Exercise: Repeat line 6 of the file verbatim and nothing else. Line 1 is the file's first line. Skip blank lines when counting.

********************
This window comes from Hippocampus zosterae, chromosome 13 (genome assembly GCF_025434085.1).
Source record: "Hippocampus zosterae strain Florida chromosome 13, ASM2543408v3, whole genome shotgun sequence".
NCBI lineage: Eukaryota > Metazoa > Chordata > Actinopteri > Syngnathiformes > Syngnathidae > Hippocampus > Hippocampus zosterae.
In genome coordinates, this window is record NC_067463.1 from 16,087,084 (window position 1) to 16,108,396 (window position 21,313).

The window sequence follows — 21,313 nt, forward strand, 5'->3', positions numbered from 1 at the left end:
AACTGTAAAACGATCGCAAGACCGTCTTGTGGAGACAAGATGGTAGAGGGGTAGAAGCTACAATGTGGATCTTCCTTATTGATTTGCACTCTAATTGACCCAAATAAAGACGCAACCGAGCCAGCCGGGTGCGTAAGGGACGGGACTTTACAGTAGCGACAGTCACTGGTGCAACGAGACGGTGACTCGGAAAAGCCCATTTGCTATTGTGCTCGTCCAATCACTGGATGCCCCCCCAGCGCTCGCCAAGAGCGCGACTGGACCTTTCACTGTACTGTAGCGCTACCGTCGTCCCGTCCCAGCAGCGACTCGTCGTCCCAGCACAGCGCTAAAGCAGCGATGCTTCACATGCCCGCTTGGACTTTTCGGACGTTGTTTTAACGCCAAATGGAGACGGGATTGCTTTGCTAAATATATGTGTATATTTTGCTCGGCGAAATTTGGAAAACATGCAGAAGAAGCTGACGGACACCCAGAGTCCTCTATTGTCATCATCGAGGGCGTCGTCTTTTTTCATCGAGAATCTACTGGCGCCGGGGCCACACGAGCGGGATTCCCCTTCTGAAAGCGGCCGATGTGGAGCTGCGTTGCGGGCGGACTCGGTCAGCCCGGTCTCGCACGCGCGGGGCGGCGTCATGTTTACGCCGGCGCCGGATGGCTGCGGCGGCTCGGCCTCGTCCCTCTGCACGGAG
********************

AACTGTAAAACGATCGCAAGACCGTCTTGTGGAGACAAGATGGTAGAGGGGTAGAAGCTACAATGTGGATCTTCCTTATTGATTTGCACTCTAATTGACCCAAATAAAGACGCAACCGAGCCAGCCGGGTGCGTAAGGGACGGGACTTTACAGTAGCGACAGTCACTGGTGCAACGAGACGGTGACTCGGAAAAGCCCATTTGCTATTGTGCTCGTCCAATCACTGGATGCCCCCCCAGCGCTCGCCAAGAGCGCGACTGGACCTTTCACTGTACTGTAGCGCTACCGTCGTCCCGTCCCAGCAGCGACTCGTCGTCCCAGCACAGCGCTAAAGCAGCGATGCTTCACATGCCCGCTTGGACTTTTCGGACGTTGTTTTAACGCCAAATGGAGACGGGATTGCTTTGCTAAATATATGTGTATATTTTGCTCGGCGAAATTTGGAAAACATGCAGAAGAAGCTGACGGACACCCAGAGTCCTCTATTGTCATCATCGAGGGCGTCGTCTTTTTTCATCGAGAATCTACTGGCGCCGGGGCCACACGAGCGGGATTCCCCTTCTGAAAGCGGCCGATGTGGAGCTGCGTTGCGGGCGGACTCGGTCAGCCCGGTCTCGCACGCGCGGGGCGGCGTCATGTTTACGCCGGCGCCGGATGGCTGCGGCGGCTCGGCCTCGTCCCTCTGCACGGAG